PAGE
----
What information do we collect - Site and organisational information.
The Data Protection Officer for the RAF Air Cadets is Air Command Data Protection Officer at RAF High Wycombe.
5. The RAF Air Cadets administers all personal information in accordance with the regulations set out in the Data Protection Act 2018 and the General Data Protection Regulations (GDPR). The detailed legislation is at . We only gather the personal information that we need to run and administer the organisation, we will keep the data we hold securely at all times, primarily on the BADER IT system, and when we no longer have a need for the data we will securely destroy it.
6. Within the GDPR, the RAF Air Cadets use ‘Public Interest’ as the Lawful Basis for Processing cadet and volunteer information. The rationale for this is as follows: The RAF Air Cadets are established under a Royal Warrant and are funded with public money. We are a part of the Ministry of Defence (MoD) and operate under the regulatory framework of the MoD. Both cadets and volunteer staff are making a choice to join the RAF Air Cadets. We only take the personal information that is essential for us to enable the membership of the RAF Air Cadets. Thus, the giving of consent is irrelevant because if we do not have the personal information they cannot members of the RAF Air Cadets. By the same argument, if a cadet or volunteer chooses to remove their consent for us to hold and process their personal information they will have to leave the RAF Air Cadets as we cannot have people in the organisation who we do not know the name of and cannot communicate with.
7. The RAF Air Cadets will not normally pass any personal information to any 3rd parties without the clear and positive consent of those that the information relates to. We may share information when there is an issue that puts the safety of cadets or staff at risk or with law enforcement and government authorities where we are legally required to do so.
Data Protection Principles
8. Article 5 of the GDPR requires that personal data shall be:
a) processed lawfully, fairly and in a transparent manner in relation to individuals;
b) collected for specified, explicit and legitimate purposes and not further processed in a manner that is incompatible with those purposes; further processing for archiving purposes in the public interest, scientific or historical research purposes or statistical purposes shall not be considered to be incompatible with the initial purposes;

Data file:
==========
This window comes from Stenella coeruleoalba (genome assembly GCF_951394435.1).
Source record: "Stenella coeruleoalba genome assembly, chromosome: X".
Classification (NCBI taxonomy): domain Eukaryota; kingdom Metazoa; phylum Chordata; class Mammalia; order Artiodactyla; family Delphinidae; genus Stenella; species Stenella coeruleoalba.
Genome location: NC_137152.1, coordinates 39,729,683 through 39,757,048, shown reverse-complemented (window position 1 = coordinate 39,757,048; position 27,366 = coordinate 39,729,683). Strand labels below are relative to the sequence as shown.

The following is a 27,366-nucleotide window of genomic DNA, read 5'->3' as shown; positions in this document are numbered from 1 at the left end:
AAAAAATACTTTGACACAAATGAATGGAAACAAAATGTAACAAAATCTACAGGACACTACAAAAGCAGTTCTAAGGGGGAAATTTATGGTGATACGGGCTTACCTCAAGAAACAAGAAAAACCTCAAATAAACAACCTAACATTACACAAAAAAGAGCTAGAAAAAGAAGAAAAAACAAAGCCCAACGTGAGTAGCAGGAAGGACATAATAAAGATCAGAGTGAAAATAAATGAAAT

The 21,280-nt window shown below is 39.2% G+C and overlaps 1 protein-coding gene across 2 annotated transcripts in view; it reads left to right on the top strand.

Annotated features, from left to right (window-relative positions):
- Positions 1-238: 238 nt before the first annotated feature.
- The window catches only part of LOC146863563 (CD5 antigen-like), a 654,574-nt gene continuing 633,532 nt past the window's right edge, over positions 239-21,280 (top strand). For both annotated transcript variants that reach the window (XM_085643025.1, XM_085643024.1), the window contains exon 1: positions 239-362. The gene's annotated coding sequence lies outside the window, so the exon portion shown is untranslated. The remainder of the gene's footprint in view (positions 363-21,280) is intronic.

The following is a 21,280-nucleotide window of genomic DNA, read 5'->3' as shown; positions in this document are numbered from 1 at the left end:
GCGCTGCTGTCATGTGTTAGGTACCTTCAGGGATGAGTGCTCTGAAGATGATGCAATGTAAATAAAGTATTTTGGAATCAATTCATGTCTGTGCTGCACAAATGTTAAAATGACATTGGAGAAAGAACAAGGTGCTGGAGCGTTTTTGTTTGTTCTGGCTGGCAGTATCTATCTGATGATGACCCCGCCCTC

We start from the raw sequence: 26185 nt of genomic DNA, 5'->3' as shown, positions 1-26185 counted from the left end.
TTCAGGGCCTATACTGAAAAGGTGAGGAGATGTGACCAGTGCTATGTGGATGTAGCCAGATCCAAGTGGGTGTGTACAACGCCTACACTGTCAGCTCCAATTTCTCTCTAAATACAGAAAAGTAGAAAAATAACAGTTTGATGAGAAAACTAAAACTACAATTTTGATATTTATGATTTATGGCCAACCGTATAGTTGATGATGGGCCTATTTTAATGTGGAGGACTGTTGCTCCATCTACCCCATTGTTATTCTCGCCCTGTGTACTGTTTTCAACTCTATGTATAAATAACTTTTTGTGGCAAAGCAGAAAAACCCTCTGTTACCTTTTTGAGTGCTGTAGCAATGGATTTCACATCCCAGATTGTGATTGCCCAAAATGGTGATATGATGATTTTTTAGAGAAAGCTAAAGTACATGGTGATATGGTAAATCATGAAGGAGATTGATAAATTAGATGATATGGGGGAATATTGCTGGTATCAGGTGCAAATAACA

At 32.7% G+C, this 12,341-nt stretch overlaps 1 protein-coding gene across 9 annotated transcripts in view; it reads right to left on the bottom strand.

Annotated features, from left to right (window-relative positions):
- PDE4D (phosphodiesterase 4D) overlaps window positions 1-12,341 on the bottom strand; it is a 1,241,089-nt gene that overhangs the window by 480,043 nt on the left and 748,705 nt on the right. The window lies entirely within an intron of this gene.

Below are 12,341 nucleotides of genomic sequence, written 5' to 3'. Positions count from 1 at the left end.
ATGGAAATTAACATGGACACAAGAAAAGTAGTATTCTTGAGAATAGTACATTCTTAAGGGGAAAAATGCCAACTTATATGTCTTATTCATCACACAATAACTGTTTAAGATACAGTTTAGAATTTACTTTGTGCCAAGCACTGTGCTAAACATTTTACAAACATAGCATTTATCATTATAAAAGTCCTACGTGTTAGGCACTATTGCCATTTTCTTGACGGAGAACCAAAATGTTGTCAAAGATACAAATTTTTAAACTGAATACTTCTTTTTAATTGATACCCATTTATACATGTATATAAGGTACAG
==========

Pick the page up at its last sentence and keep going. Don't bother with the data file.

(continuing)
c) adequate, relevant and limited to what is necessary in relation to the purposes for which they are processed;
d) accurate and, where necessary, kept up to date; every reasonable step must be taken to ensure that personal data that are inaccurate, having regard to the purposes for which they are processed, are erased or rectified without delay;
e) kept in a form which permits identification of data subjects for no longer than is necessary for the purposes for which the personal data are processed; personal data may be stored for longer periods insofar as the personal data will be processed solely for archiving purposes in the public interest, scientific or historical research purposes or statistical purposes subject to implementation of the appropriate technical and organisational measures required by the GDPR in order to safeguard the rights and freedoms of individuals; and
f) processed in a manner that ensures appropriate security of the personal data, including protection against unauthorised or unlawful processing and against accidental loss, destruction or damage, using appropriate technical or organisational measures.”
The GDPR provides the following rights for individuals:
The right to be informed. Individuals have the right to be informed about the collection and use of their personal data. This is a key transparency requirement under the GDPR.
The right of access. Individuals have the right to access their personal data and supplementary information.
The right to rectification. The GDPR includes a right for individuals to have inaccurate personal data rectified, or completed if it is incomplete.
The right to erasure. The GDPR introduces a right for individuals to have personal data erased. The right to erasure is also known as ‘the right to be forgotten’. Individuals can make a request for erasure verbally or in writing.
The right to restrict processing. Individuals have the right to request the restriction or suppression of their personal data. This is not an absolute right and only applies in certain circumstances.
The right to data portability. The right to data portability allows individuals to obtain and reuse their personal data for their own purposes across different services.
The right to object. Individuals have the right to object to processing based on legitimate interests or the performance of a task in the public interest/exercise of official authority (including profiling); direct marketing (including profiling); and processing for purposes of scientific/historical research and statistics.